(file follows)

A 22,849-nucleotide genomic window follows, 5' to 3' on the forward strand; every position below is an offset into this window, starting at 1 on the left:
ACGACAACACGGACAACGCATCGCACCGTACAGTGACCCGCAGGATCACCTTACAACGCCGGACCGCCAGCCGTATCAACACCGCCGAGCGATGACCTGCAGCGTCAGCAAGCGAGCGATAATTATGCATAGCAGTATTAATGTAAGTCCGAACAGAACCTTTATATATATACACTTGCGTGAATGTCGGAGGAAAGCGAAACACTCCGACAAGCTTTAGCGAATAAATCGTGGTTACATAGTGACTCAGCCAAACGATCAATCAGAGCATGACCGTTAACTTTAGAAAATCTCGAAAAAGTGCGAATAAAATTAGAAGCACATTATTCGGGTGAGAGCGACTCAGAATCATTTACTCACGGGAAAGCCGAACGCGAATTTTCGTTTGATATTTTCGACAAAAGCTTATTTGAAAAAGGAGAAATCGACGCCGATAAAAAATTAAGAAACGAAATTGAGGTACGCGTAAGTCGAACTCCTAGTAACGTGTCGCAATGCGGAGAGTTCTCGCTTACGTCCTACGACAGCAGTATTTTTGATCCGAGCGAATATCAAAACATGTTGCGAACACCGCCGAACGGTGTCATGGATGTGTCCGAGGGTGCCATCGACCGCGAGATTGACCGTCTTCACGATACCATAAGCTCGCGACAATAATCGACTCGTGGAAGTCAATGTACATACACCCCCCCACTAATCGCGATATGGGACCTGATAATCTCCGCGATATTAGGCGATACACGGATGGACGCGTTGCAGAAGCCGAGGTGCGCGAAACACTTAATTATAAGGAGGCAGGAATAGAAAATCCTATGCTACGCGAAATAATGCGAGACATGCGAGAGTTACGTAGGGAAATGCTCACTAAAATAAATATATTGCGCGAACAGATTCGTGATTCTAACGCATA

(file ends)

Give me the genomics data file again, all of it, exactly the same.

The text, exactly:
A 22,849-nucleotide genomic window follows, 5' to 3' on the forward strand; every position below is an offset into this window, starting at 1 on the left:
ACGACAACACGGACAACGCATCGCACCGTACAGTGACCCGCAGGATCACCTTACAACGCCGGACCGCCAGCCGTATCAACACCGCCGAGCGATGACCTGCAGCGTCAGCAAGCGAGCGATAATTATGCATAGCAGTATTAATGTAAGTCCGAACAGAACCTTTATATATATACACTTGCGTGAATGTCGGAGGAAAGCGAAACACTCCGACAAGCTTTAGCGAATAAATCGTGGTTACATAGTGACTCAGCCAAACGATCAATCAGAGCATGACCGTTAACTTTAGAAAATCTCGAAAAAGTGCGAATAAAATTAGAAGCACATTATTCGGGTGAGAGCGACTCAGAATCATTTACTCACGGGAAAGCCGAACGCGAATTTTCGTTTGATATTTTCGACAAAAGCTTATTTGAAAAAGGAGAAATCGACGCCGATAAAAAATTAAGAAACGAAATTGAGGTACGCGTAAGTCGAACTCCTAGTAACGTGTCGCAATGCGGAGAGTTCTCGCTTACGTCCTACGACAGCAGTATTTTTGATCCGAGCGAATATCAAAACATGTTGCGAACACCGCCGAACGGTGTCATGGATGTGTCCGAGGGTGCCATCGACCGCGAGATTGACCGTCTTCACGATACCATAAGCTCGCGACAATAATCGACTCGTGGAAGTCAATGTACATACACCCCCCCACTAATCGCGATATGGGACCTGATAATCTCCGCGATATTAGGCGATACACGGATGGACGCGTTGCAGAAGCCGAGGTGCGCGAAACACTTAATTATAAGGAGGCAGGAATAGAAAATCCTATGCTACGCGAAATAATGCGAGACATGCGAGAGTTACGTAGGGAAATGCTCACTAAAATAAATATATTGCGCGAACAGATTCGTGATTCTAACGCATA